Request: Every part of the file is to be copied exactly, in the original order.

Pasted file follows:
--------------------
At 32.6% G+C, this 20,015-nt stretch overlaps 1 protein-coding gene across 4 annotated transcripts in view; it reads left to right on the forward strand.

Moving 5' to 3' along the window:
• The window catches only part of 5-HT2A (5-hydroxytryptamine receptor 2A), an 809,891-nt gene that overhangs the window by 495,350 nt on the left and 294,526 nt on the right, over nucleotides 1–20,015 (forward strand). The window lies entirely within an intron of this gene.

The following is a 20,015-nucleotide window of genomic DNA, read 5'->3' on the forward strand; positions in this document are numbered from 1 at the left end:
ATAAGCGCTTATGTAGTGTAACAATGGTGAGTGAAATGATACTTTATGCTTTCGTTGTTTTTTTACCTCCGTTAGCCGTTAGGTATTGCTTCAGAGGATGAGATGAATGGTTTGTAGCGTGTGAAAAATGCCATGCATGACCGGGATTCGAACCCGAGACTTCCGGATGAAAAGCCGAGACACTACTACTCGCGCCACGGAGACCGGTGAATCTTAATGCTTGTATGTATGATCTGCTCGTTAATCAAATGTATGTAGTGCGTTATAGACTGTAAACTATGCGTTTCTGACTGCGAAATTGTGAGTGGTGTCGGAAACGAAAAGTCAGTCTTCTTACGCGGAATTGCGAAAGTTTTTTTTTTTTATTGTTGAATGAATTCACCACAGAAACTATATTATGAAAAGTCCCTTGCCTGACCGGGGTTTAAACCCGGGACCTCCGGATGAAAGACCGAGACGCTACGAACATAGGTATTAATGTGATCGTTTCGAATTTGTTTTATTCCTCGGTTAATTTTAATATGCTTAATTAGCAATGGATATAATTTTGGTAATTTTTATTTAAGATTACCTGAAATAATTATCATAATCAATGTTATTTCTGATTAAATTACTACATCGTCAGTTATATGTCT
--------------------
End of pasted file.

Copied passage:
At 32.6% G+C, this 20,015-nt stretch overlaps 1 protein-coding gene across 4 annotated transcripts in view; it reads left to right on the forward strand.

Moving 5' to 3' along the window:
• The window catches only part of 5-HT2A (5-hydroxytryptamine receptor 2A), an 809,891-nt gene that overhangs the window by 495,350 nt on the left and 294,526 nt on the right, over nucleotides 1–20,015 (forward strand). The window lies entirely within an intron of this gene.

The following is a 20,015-nucleotide window of genomic DNA, read 5'->3' on the forward strand; positions in this document are numbered from 1 at the left end:
ATAAGCGCTTATGTAGTGTAACAATGGTGAGTGAAATGATACTTTATGCTTTCGTTGTTTTTTTACCTCCGTTAGCCGTTAGGTATTGCTTCAGAGGATGAGATGAATGGTTTGTAGCGTGTGAAAAATGCCATGCATGACCGGGATTCGAACCCGAGACTTCCGGATGAAAAGCCGAGACACTACTACTCGCGCCACGGAGACCGGTGAATCTTAATGCTTGTATGTATGATCTGCTCGTTAATCAAATGTATGTAGTGCGTTATAGACTGTAAACTATGCGTTTCTGACTGCGAAATTGTGAGTGGTGTCGGAAACGAAAAGTCAGTCTTCTTACGCGGAATTGCGAAAGTTTTTTTTTTTTATTGTTGAATGAATTCACCACAGAAACTATATTATGAAAAGTCCCTTGCCTGACCGGGGTTTAAACCCGGGACCTCCGGATGAAAGACCGAGACGCTACGAACATAGGTATTAATGTGATCGTTTCGAATTTGTTTTATTCCTCGGTTAATTTTAATATGCTTAATTAGCAATGGATATAATTTTGGTAATTTTTATTTAAGATTACCTGAAATAATTATCATAATCAATGTTATTTCTGATTAAATTACTACATCGTCAGTTATATGTCT